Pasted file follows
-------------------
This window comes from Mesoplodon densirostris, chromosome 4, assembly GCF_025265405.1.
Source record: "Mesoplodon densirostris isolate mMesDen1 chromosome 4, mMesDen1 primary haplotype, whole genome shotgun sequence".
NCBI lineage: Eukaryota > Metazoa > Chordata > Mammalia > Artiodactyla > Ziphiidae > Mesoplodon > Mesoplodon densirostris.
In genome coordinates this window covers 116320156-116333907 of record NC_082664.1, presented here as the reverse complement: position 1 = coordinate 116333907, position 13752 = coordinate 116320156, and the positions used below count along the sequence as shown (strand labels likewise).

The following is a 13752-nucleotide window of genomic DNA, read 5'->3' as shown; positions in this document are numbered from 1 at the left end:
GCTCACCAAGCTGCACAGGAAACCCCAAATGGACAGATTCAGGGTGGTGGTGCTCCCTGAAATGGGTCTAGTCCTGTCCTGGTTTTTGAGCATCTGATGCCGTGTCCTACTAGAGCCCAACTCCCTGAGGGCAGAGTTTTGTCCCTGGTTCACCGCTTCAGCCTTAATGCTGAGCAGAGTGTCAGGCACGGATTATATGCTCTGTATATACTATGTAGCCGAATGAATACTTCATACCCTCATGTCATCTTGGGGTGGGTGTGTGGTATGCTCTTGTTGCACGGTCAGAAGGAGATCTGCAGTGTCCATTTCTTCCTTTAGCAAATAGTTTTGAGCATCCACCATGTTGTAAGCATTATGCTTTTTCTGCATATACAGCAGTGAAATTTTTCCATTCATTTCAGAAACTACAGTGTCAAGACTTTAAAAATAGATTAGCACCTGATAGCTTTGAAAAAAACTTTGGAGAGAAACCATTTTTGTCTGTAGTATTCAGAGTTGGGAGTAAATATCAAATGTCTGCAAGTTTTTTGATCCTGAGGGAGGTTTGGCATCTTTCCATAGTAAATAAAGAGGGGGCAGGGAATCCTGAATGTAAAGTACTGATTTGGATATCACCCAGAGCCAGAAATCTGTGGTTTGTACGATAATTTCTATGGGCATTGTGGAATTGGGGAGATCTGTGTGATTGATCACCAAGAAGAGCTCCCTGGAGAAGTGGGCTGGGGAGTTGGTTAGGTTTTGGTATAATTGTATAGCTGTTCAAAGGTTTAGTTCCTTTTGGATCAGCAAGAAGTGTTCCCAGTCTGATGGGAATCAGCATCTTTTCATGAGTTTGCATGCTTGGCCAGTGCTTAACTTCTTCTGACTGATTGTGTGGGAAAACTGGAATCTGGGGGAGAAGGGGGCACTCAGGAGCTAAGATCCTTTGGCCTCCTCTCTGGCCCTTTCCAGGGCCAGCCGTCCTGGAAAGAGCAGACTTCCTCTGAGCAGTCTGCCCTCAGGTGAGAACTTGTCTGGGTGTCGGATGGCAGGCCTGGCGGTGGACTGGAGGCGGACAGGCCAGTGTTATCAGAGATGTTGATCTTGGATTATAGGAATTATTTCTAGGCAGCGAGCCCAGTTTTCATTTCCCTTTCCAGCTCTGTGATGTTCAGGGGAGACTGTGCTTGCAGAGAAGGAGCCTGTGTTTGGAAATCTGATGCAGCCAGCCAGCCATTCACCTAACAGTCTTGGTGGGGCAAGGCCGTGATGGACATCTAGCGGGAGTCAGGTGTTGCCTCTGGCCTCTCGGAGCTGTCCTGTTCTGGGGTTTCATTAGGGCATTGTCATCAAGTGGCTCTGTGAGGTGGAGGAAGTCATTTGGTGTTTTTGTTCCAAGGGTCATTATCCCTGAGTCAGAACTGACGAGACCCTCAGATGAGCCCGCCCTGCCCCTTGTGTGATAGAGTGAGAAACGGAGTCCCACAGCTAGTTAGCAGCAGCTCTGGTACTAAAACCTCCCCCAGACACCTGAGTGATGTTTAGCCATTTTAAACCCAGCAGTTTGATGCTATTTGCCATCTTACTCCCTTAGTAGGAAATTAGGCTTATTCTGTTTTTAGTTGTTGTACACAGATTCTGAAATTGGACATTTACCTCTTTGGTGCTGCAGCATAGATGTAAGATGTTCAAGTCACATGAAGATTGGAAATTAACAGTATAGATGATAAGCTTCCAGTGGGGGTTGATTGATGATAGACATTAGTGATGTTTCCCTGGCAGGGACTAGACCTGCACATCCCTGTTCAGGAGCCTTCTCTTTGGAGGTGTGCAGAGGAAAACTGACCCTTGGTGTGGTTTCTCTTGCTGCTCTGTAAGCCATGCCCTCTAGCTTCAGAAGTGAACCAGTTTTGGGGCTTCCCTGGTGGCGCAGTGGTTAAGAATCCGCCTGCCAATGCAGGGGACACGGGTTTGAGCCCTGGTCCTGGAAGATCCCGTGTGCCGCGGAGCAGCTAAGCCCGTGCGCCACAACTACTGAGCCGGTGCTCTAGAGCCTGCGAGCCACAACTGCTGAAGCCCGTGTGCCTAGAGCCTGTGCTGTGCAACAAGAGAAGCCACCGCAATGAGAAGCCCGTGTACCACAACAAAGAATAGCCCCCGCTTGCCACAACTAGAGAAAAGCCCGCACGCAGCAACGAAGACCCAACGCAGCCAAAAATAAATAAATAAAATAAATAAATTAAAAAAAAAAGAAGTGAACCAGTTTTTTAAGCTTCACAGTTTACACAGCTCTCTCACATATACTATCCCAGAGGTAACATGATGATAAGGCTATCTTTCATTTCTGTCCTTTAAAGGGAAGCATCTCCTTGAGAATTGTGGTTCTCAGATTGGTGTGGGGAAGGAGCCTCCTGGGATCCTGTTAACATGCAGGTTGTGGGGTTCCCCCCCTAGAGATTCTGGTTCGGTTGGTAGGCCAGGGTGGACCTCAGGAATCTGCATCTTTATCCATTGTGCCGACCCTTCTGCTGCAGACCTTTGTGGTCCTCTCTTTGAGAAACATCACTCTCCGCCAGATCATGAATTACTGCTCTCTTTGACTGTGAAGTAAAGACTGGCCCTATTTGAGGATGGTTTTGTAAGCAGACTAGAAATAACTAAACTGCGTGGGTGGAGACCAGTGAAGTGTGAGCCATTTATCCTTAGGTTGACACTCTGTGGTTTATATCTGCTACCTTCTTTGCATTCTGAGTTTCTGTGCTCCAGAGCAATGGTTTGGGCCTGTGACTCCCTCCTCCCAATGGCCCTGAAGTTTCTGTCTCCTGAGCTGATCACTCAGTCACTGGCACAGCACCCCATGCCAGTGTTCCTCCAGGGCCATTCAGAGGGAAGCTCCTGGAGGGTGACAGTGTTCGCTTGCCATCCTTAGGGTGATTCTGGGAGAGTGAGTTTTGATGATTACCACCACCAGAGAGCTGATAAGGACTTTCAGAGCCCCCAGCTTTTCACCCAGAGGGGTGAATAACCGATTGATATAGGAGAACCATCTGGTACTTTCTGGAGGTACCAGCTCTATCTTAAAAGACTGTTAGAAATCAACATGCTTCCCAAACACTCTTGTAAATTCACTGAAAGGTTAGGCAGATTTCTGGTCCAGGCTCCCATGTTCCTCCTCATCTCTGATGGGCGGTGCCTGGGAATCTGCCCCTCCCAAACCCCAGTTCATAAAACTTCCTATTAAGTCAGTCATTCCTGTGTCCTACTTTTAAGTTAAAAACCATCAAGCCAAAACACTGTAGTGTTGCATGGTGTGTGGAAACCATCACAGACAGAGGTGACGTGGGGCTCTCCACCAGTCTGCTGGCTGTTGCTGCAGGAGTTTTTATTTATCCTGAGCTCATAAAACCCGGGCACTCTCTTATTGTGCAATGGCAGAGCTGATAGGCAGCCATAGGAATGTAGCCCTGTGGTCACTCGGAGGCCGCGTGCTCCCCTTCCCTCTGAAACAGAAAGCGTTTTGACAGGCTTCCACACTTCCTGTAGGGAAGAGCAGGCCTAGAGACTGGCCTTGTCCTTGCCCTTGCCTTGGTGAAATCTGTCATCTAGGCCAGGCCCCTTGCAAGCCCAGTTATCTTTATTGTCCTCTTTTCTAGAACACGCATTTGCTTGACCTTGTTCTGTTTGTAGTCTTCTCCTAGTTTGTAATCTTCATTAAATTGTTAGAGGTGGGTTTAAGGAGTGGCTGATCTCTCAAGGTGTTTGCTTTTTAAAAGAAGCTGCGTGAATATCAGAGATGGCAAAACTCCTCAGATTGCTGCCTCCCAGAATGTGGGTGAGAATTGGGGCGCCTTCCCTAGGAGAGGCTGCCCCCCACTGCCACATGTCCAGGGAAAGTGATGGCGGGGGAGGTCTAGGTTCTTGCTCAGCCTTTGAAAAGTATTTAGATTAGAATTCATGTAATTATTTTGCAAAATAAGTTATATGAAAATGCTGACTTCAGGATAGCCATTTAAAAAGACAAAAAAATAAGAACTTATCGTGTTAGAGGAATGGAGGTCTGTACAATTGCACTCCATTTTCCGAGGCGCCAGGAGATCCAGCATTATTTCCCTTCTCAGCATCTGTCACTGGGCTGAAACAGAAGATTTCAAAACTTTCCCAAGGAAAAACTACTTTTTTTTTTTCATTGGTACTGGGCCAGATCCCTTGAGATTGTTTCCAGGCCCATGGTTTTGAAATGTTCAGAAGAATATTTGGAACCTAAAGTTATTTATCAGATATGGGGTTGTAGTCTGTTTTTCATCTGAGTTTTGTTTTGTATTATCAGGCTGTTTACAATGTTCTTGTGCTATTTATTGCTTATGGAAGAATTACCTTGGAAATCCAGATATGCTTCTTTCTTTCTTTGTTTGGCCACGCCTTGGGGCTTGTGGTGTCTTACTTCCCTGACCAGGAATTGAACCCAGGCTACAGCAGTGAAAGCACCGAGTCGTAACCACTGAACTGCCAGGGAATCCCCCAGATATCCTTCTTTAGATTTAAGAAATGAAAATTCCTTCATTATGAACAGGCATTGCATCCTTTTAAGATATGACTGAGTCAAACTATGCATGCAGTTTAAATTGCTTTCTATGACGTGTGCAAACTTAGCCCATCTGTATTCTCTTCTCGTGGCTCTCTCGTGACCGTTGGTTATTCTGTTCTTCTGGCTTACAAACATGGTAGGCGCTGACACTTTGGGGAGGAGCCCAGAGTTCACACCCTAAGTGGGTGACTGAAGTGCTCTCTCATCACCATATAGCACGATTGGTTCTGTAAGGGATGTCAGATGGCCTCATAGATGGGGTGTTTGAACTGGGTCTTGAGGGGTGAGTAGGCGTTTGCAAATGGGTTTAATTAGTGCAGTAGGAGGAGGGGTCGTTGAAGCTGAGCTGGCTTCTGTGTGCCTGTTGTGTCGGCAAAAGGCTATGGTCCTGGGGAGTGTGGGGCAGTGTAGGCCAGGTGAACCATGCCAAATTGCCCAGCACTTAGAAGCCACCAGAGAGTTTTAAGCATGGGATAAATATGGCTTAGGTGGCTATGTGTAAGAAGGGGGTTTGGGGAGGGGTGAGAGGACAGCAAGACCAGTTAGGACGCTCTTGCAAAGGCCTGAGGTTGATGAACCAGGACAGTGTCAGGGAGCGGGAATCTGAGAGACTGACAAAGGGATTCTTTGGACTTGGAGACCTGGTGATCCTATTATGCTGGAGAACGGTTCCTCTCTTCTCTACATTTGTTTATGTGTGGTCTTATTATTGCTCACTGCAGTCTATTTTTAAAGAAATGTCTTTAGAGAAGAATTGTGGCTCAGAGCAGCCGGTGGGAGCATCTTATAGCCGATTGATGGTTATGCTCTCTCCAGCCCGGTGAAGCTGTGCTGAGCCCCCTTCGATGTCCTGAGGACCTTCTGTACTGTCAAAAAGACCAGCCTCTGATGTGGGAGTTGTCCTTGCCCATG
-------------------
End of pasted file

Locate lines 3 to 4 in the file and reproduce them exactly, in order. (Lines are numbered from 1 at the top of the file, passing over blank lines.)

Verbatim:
NCBI lineage: Eukaryota > Metazoa > Chordata > Mammalia > Artiodactyla > Ziphiidae > Mesoplodon > Mesoplodon densirostris.
In genome coordinates this window covers 116320156-116333907 of record NC_082664.1, presented here as the reverse complement: position 1 = coordinate 116333907, position 13752 = coordinate 116320156, and the positions used below count along the sequence as shown (strand labels likewise).